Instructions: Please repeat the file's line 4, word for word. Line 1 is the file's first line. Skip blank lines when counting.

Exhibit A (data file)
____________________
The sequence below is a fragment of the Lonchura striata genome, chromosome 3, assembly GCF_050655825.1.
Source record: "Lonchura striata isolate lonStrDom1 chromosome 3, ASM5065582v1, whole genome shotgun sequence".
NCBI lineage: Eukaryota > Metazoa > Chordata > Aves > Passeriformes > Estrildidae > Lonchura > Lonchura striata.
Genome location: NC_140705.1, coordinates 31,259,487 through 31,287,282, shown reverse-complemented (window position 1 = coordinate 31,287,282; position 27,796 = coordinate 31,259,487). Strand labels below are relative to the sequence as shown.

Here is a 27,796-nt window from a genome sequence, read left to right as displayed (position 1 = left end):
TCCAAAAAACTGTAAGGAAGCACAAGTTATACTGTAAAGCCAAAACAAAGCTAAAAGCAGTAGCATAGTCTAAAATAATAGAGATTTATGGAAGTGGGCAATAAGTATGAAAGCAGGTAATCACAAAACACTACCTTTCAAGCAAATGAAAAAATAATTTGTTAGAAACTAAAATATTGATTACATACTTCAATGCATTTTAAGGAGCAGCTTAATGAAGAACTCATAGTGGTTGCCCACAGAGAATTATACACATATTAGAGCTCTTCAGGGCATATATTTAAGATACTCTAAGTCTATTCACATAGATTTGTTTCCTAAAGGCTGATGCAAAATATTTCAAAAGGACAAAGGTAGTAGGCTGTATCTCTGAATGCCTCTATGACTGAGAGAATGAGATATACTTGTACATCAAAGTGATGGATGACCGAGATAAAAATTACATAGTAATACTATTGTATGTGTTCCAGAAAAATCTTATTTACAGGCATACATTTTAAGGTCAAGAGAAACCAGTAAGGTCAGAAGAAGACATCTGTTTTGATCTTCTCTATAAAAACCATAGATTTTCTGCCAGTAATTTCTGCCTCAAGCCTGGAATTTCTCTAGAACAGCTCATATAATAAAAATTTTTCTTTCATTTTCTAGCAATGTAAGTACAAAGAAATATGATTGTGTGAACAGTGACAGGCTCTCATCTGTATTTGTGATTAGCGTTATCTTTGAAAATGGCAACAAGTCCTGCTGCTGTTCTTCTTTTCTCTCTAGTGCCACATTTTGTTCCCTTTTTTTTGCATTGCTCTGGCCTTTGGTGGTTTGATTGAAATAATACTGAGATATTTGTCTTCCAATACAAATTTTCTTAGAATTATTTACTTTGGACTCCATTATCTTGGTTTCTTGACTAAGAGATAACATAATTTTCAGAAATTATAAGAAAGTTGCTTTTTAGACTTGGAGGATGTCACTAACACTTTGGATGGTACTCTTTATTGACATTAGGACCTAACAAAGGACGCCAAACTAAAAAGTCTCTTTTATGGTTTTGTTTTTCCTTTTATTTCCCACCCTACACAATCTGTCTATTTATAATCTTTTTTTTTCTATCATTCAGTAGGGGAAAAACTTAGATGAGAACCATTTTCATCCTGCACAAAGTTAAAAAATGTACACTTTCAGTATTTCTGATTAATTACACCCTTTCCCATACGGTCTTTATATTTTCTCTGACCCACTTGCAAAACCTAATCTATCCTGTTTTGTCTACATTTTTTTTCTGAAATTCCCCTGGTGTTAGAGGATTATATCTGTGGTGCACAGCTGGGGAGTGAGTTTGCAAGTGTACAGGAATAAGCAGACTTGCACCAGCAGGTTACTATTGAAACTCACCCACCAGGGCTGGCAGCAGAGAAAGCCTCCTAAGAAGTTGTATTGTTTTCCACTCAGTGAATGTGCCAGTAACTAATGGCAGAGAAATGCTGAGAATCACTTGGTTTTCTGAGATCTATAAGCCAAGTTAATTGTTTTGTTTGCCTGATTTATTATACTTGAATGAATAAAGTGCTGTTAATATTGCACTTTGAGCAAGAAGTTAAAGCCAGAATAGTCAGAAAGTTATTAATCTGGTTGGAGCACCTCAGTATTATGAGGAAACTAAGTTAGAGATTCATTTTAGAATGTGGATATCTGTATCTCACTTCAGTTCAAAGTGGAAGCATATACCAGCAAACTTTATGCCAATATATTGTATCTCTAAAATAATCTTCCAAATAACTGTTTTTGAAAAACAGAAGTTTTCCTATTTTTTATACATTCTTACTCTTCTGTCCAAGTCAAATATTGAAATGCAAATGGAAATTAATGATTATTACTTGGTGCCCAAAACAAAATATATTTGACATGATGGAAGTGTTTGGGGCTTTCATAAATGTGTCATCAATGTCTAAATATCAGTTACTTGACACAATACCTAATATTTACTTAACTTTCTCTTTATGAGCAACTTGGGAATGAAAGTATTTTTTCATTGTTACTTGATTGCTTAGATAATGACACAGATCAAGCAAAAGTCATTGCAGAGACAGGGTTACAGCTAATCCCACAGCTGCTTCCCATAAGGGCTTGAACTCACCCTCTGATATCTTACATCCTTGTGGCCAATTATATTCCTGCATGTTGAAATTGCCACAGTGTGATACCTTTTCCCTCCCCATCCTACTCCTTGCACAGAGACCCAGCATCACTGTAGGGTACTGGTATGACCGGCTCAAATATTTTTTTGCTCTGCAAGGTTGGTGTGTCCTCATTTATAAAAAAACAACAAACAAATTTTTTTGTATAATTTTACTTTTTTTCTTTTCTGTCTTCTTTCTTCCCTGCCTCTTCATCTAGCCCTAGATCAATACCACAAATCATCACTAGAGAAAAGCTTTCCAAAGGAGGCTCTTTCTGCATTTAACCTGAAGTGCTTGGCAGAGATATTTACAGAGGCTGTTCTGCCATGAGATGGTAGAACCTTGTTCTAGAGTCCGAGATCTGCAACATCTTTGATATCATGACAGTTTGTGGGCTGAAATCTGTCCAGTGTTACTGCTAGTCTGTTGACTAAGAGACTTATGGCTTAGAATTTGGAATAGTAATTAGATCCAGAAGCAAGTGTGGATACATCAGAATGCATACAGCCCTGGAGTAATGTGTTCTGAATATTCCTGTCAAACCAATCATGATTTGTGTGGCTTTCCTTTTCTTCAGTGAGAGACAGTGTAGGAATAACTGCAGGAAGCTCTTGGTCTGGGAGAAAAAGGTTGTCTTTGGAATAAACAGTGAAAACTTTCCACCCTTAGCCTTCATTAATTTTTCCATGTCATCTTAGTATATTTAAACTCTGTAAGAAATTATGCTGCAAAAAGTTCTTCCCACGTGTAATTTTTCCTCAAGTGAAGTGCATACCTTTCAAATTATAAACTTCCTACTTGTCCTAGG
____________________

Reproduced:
Genome location: NC_140705.1, coordinates 31,259,487 through 31,287,282, shown reverse-complemented (window position 1 = coordinate 31,287,282; position 27,796 = coordinate 31,259,487). Strand labels below are relative to the sequence as shown.